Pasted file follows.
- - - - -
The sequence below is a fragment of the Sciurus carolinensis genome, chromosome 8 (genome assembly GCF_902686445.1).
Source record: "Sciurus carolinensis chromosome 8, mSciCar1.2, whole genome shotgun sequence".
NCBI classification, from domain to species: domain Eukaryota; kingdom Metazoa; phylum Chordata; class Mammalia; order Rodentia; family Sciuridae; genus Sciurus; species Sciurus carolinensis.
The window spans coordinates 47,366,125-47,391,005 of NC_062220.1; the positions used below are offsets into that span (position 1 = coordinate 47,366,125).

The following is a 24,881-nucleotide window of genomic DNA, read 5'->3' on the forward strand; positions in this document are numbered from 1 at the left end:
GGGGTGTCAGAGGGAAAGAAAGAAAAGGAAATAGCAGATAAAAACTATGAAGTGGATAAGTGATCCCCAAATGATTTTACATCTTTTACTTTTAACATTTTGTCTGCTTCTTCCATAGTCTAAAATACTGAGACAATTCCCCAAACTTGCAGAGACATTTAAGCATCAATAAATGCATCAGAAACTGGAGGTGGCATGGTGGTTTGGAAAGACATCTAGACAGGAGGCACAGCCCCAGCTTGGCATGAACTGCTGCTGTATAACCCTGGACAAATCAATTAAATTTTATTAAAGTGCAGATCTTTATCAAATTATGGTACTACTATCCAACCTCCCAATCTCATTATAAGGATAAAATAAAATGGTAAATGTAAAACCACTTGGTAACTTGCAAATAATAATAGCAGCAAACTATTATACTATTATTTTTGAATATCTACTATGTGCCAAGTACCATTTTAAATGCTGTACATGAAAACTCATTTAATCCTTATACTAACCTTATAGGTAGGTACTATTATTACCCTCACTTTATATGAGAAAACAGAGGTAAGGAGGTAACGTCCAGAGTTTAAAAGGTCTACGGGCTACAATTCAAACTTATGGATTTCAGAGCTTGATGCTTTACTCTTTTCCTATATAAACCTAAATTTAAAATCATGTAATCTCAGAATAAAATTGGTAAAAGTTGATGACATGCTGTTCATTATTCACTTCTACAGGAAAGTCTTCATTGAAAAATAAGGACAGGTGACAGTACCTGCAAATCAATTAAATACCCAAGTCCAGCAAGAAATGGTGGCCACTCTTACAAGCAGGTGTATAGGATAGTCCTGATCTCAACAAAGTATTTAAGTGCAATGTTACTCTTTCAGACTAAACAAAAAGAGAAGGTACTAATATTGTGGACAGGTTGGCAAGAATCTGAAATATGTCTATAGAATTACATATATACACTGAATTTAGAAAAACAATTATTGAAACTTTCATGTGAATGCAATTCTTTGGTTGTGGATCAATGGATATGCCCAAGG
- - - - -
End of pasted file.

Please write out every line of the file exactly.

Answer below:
The sequence below is a fragment of the Sciurus carolinensis genome, chromosome 8 (genome assembly GCF_902686445.1).
Source record: "Sciurus carolinensis chromosome 8, mSciCar1.2, whole genome shotgun sequence".
NCBI classification, from domain to species: domain Eukaryota; kingdom Metazoa; phylum Chordata; class Mammalia; order Rodentia; family Sciuridae; genus Sciurus; species Sciurus carolinensis.
The window spans coordinates 47,366,125-47,391,005 of NC_062220.1; the positions used below are offsets into that span (position 1 = coordinate 47,366,125).

The following is a 24,881-nucleotide window of genomic DNA, read 5'->3' on the forward strand; positions in this document are numbered from 1 at the left end:
GGGGTGTCAGAGGGAAAGAAAGAAAAGGAAATAGCAGATAAAAACTATGAAGTGGATAAGTGATCCCCAAATGATTTTACATCTTTTACTTTTAACATTTTGTCTGCTTCTTCCATAGTCTAAAATACTGAGACAATTCCCCAAACTTGCAGAGACATTTAAGCATCAATAAATGCATCAGAAACTGGAGGTGGCATGGTGGTTTGGAAAGACATCTAGACAGGAGGCACAGCCCCAGCTTGGCATGAACTGCTGCTGTATAACCCTGGACAAATCAATTAAATTTTATTAAAGTGCAGATCTTTATCAAATTATGGTACTACTATCCAACCTCCCAATCTCATTATAAGGATAAAATAAAATGGTAAATGTAAAACCACTTGGTAACTTGCAAATAATAATAGCAGCAAACTATTATACTATTATTTTTGAATATCTACTATGTGCCAAGTACCATTTTAAATGCTGTACATGAAAACTCATTTAATCCTTATACTAACCTTATAGGTAGGTACTATTATTACCCTCACTTTATATGAGAAAACAGAGGTAAGGAGGTAACGTCCAGAGTTTAAAAGGTCTACGGGCTACAATTCAAACTTATGGATTTCAGAGCTTGATGCTTTACTCTTTTCCTATATAAACCTAAATTTAAAATCATGTAATCTCAGAATAAAATTGGTAAAAGTTGATGACATGCTGTTCATTATTCACTTCTACAGGAAAGTCTTCATTGAAAAATAAGGACAGGTGACAGTACCTGCAAATCAATTAAATACCCAAGTCCAGCAAGAAATGGTGGCCACTCTTACAAGCAGGTGTATAGGATAGTCCTGATCTCAACAAAGTATTTAAGTGCAATGTTACTCTTTCAGACTAAACAAAAAGAGAAGGTACTAATATTGTGGACAGGTTGGCAAGAATCTGAAATATGTCTATAGAATTACATATATACACTGAATTTAGAAAAACAATTATTGAAACTTTCATGTGAATGCAATTCTTTGGTTGTGGATCAATGGATATGCCCAAGG